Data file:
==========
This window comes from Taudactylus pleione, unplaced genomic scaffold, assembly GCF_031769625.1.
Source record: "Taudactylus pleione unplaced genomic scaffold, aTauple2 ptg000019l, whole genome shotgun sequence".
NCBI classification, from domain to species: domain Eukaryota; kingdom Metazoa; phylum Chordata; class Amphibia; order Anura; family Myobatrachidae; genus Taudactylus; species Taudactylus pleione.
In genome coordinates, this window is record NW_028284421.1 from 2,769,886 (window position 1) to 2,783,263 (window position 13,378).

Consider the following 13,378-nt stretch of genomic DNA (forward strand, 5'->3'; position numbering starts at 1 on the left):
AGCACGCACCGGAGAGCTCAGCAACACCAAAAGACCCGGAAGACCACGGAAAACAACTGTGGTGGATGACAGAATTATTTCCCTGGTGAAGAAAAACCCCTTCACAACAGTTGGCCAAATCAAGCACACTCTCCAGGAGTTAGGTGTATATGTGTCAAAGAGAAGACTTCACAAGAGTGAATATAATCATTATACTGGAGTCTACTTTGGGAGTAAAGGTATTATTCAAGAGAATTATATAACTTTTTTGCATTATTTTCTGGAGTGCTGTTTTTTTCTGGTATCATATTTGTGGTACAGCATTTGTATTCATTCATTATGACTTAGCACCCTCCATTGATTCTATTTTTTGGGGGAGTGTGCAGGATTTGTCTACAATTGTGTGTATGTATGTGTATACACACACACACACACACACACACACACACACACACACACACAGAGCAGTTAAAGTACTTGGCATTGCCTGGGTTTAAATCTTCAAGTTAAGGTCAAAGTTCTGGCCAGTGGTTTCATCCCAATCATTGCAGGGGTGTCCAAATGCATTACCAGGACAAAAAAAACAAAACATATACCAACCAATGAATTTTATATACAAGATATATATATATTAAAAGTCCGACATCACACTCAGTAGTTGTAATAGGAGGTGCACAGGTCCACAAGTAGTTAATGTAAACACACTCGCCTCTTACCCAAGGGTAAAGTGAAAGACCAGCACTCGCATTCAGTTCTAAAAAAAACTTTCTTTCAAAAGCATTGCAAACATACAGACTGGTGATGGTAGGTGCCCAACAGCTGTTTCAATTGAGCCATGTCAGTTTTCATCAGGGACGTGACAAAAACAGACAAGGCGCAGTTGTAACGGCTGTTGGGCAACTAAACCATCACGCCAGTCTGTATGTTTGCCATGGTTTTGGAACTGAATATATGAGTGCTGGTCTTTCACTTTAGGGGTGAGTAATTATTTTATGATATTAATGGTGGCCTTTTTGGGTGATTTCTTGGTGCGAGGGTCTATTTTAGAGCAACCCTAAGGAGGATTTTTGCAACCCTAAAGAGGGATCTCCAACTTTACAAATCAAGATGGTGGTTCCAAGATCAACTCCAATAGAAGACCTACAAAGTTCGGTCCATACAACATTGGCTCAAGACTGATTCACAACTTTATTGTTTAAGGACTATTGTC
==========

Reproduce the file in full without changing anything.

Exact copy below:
This window comes from Taudactylus pleione, unplaced genomic scaffold, assembly GCF_031769625.1.
Source record: "Taudactylus pleione unplaced genomic scaffold, aTauple2 ptg000019l, whole genome shotgun sequence".
NCBI classification, from domain to species: domain Eukaryota; kingdom Metazoa; phylum Chordata; class Amphibia; order Anura; family Myobatrachidae; genus Taudactylus; species Taudactylus pleione.
In genome coordinates, this window is record NW_028284421.1 from 2,769,886 (window position 1) to 2,783,263 (window position 13,378).

Consider the following 13,378-nt stretch of genomic DNA (forward strand, 5'->3'; position numbering starts at 1 on the left):
AGCACGCACCGGAGAGCTCAGCAACACCAAAAGACCCGGAAGACCACGGAAAACAACTGTGGTGGATGACAGAATTATTTCCCTGGTGAAGAAAAACCCCTTCACAACAGTTGGCCAAATCAAGCACACTCTCCAGGAGTTAGGTGTATATGTGTCAAAGAGAAGACTTCACAAGAGTGAATATAATCATTATACTGGAGTCTACTTTGGGAGTAAAGGTATTATTCAAGAGAATTATATAACTTTTTTGCATTATTTTCTGGAGTGCTGTTTTTTTCTGGTATCATATTTGTGGTACAGCATTTGTATTCATTCATTATGACTTAGCACCCTCCATTGATTCTATTTTTTGGGGGAGTGTGCAGGATTTGTCTACAATTGTGTGTATGTATGTGTATACACACACACACACACACACACACACACACACACACACACACAGAGCAGTTAAAGTACTTGGCATTGCCTGGGTTTAAATCTTCAAGTTAAGGTCAAAGTTCTGGCCAGTGGTTTCATCCCAATCATTGCAGGGGTGTCCAAATGCATTACCAGGACAAAAAAAACAAAACATATACCAACCAATGAATTTTATATACAAGATATATATATATTAAAAGTCCGACATCACACTCAGTAGTTGTAATAGGAGGTGCACAGGTCCACAAGTAGTTAATGTAAACACACTCGCCTCTTACCCAAGGGTAAAGTGAAAGACCAGCACTCGCATTCAGTTCTAAAAAAAACTTTCTTTCAAAAGCATTGCAAACATACAGACTGGTGATGGTAGGTGCCCAACAGCTGTTTCAATTGAGCCATGTCAGTTTTCATCAGGGACGTGACAAAAACAGACAAGGCGCAGTTGTAACGGCTGTTGGGCAACTAAACCATCACGCCAGTCTGTATGTTTGCCATGGTTTTGGAACTGAATATATGAGTGCTGGTCTTTCACTTTAGGGGTGAGTAATTATTTTATGATATTAATGGTGGCCTTTTTGGGTGATTTCTTGGTGCGAGGGTCTATTTTAGAGCAACCCTAAGGAGGATTTTTGCAACCCTAAAGAGGGATCTCCAACTTTACAAATCAAGATGGTGGTTCCAAGATCAACTCCAATAGAAGACCTACAAAGTTCGGTCCATACAACATTGGCTCAAGACTGATTCACAACTTTATTGTTTAAGGACTATTGTC